Tuscan sunset

4 April 2017

This morning, we took our time and enjoyed the beautiful weather and the olive grove and the sunshine around the flat. It was a really wonderful way to relax a bit on our vacation.

We drove to Pienza, a town built by Pope Pius II, who wanted to renovate his childhood home into the perfect Renaissance town. It is an interesting look, with lots of cues from Florence. He and his architect both died in 1564, and the full plan was not executed, but they did build the papal residence, the church, the government building and one other to complete the main piazza.

We parked in one of the lots around the town, and knew we wanted to find a pizza for lunch. This started day four in Italy, and the only pizza we had had this whole trip was back in France! As we walked up the hill from the lot, there was a restaurant on our left, and we stepped inside. We were on the very tail-end of lunch; we were the last folks seated. We ordered two bruschetta, one with olive tapenade and pecorino and the other pomodoro for starters, and Dianne had a prosciutto and cheese pizza, and I had the atomica, with prosciutto, pancetta, piccante salami, and cheese. It was good and filling; neither of us finished our pizza. We almost did not get pizza because they were just getting ready to shut down the pizza oven, but the owner and our server checked before accepting the pizza order, and good for us, it was still ready.

Up the hill we went to the Piazza Pius II. We bought tickets for the ‘guided tour’ of the papal palazzo. It started at 1430, so we spent a few minutes in the sculpted garden waiting for the start. The garden really is a beautiful space, with a view over the Valle d’Orca.

Panorama from la loggia di palazzo

We met up with the guide at the meeting spot, and walked up the stairs. The tour includes views into the dining room, the parlor [I can’t remember the proper name], the papal bedroom, the weapons room, and the great hall. It is an impressive space, but the guided part of the tour really just means a person to open each room and babysit to make sure no one touches anything. They did provide audio guides in one’s preferred language.

We walked about the town just a bit, then drove over to Montepulciano. Like almost everywhere we went in Tuscany, the drive took about an hour. It was right at 1700, so we made the decision that walking all the way to the top of the hill only to find everything closed would be a bit of a letdown, so we rode around the town, then started back to the flat.


Because of the lateness of the day and the filling nature of our lunch, we decided to eat some bread, cheese, salami, and prosciutto at the flat, left from our trek to Conad yesterday. It was the best sandwich I have ever eaten, including the previous best from the bar on our way to the abbey ruins just a couple of days previous. We wrote some in our journal, looked back over pictures, and tried a FaceTime with E&M without success.

5 April 2017

Up early, ready before 0800, and at the ScarpaMondo shopping center by 0815. We were supposed to meet Donatella with Wine Tour in Tuscany at this location for the Brunello tour. There were still a few open parking spots, so we parked and waited. While we waited, we people-watched, and we made observations, and we laughed. One thing we find consistently in Italy is that markings and lines are suggestions only. We watched one lady park in what we both considered the travel lane even though there were at least 5-6 open actual parking spots. Before it was over, two other cars parked along with her, again with actual spots still open. We also decided that white, black, and silver [in that order] were the preferred car colors in Italy, which really surprised me that in the land of Ferrari, so many cars were so non-red. We also decided that people who drove blue cars were, for the most part, less good drivers. We watched three separate blue cars do some really dumb or annoying stuff, so that was the conclusion. It should be noted that Dianne drives a blue car…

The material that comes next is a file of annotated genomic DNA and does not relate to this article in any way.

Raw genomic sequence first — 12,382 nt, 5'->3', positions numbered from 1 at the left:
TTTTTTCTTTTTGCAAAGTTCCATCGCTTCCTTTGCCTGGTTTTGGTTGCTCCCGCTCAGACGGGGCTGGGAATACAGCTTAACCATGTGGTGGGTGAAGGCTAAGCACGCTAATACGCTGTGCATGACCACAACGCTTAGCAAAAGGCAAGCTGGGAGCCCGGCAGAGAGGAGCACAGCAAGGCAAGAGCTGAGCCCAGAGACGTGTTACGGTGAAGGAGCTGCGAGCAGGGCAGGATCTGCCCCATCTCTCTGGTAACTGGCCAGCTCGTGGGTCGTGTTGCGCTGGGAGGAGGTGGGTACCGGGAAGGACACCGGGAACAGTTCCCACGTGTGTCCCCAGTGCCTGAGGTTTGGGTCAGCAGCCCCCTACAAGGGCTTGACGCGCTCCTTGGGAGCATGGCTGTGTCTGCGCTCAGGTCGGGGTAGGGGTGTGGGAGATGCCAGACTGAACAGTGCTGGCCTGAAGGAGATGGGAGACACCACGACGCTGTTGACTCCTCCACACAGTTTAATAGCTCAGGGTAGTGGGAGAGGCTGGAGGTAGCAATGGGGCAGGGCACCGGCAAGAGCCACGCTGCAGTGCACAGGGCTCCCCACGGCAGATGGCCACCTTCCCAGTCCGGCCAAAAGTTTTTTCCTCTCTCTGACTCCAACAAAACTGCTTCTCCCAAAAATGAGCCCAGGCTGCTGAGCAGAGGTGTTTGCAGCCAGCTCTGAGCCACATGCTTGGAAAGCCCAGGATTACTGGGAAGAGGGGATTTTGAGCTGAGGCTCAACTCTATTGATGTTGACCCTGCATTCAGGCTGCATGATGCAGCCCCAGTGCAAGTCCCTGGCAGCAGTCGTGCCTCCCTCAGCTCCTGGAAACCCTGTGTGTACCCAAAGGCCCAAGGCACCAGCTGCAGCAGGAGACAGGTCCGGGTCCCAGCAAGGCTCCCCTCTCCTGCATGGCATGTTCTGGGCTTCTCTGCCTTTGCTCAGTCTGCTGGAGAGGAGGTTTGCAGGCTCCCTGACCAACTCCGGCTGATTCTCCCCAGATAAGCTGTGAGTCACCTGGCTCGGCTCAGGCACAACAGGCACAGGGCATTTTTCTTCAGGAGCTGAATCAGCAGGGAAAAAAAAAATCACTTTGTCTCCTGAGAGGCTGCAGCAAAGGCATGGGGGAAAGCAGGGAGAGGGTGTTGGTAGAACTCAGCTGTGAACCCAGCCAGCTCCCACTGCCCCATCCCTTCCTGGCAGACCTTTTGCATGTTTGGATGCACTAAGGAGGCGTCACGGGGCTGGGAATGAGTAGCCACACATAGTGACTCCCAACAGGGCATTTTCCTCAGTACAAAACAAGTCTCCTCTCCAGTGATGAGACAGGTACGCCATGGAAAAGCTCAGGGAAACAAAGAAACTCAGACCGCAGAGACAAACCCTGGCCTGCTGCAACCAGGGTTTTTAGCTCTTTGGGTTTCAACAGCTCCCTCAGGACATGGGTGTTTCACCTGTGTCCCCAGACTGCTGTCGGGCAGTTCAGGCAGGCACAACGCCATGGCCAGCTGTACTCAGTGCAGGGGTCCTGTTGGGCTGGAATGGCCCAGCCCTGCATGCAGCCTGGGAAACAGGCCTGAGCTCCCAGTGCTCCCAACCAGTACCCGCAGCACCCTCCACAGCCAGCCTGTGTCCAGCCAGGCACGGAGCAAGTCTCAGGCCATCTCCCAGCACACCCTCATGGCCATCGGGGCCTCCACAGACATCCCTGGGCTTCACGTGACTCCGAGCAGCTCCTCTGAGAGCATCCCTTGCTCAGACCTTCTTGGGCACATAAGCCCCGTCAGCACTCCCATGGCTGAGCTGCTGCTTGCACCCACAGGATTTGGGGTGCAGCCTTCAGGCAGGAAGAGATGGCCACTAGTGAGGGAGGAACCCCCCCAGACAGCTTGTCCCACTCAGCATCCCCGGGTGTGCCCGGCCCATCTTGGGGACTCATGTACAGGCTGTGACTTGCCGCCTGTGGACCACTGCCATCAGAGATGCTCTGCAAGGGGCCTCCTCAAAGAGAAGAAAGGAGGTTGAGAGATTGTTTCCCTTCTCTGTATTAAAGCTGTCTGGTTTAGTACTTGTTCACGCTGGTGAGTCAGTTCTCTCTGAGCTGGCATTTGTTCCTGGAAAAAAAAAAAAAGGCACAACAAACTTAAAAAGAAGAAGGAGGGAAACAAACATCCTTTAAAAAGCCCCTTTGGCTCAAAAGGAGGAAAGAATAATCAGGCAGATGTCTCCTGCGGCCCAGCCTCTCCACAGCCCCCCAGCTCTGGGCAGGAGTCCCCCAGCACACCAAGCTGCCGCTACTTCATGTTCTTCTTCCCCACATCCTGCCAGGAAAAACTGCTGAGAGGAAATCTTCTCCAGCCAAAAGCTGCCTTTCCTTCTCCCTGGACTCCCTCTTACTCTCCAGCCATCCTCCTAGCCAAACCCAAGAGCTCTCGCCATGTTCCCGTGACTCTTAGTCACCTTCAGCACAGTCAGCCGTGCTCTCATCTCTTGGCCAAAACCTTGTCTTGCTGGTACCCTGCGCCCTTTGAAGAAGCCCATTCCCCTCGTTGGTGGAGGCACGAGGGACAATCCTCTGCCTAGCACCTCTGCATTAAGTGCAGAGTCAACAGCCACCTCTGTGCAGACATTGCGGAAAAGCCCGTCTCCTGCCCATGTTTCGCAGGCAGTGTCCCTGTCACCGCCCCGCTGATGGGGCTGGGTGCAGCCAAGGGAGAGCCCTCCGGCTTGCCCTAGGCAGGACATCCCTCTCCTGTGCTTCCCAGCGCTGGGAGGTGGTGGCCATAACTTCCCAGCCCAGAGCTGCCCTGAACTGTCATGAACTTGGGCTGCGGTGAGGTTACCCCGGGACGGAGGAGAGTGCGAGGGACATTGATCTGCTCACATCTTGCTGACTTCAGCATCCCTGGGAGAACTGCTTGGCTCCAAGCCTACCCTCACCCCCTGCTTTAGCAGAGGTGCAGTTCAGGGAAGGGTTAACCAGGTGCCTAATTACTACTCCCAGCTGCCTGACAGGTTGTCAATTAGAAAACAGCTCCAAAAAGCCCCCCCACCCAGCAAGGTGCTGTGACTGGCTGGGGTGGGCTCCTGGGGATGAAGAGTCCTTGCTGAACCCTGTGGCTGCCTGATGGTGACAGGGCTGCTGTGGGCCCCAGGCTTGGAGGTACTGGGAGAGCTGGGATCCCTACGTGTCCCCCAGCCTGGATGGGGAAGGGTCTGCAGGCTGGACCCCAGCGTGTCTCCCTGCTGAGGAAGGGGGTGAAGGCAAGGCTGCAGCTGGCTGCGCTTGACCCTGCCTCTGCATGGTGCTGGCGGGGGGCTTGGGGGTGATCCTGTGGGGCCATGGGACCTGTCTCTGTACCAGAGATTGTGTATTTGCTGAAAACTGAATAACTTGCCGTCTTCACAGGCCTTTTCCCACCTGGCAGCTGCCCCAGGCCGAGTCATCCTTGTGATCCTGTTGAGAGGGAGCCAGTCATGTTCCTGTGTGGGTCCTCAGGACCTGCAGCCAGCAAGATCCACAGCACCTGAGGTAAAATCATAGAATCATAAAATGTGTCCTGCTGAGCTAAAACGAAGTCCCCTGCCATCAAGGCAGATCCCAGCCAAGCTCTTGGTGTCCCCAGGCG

Donatella had said she would be to us between 0850-0855, and sure enough, at 0853, I saw ‘Sandy’, her black tour van turn down the parking lot. She saw us and waved really big. It was impressive that she recognized us a year later and no telling how many other passengers through her tours.

This tour was full, with eight folks on the tour: four Australians and four Americans. The other American couple [Irina[?] and Joseph] was from San Francisco and the Australians [Rebecca, Nikki, Elizabeth, and Tristan] were all from Brisbane, though Rebecca and Elizabeth currently live in London.

We drove toward Montalcino, and, you guessed it, it took about an hour. Our first stop was at a smallish winery called Santa Guilia.

The couple that run it are an Italian husband/Japanese wife with two small boys, a three year old and a one month old. The husband, Gianluca, took us for a visit to the cellars, talked about his farm. He produces about 21k bottles annually. We left the cellar and entered the tasting room, which was also the dining room and family room of their home.

Kai and some incredible wine at Santa Giulia

Kae [Gianluca’s wife] had prepared a really nice antipasti platter for us, and we were able to taste their 2015 Rosso di Montalcino and the 2012 Brunello di Montalcino along with their 2016 [not dated on the label] olive oil and a Brunello di Montalcino grappa. Everything we tasted was really nice; I especially liked the 2012 Brunello, but he was unable to sell it. There are some pretty strict rules about Brunello [vines must be at least five years old, the wine must age five years before release with at least three in oak, and it has to be bottled at least four months before it can be sold]. It was the last of these that prevented sales. We took a bottle of the 2015 Rosso; it was good, just not quite the level of the 2012. I think the 2015 and 2016 Brunello’s will be really good wines based on what we were told at all four wineries plus what I had read in the wine magazines have all said similar things. Those will be wines to look for when they are released. Unusually for Brunello, Guilia sells almost all of their production locally, with 70% sold DTC and the other 30% sold to restaurants and retailers in Italy.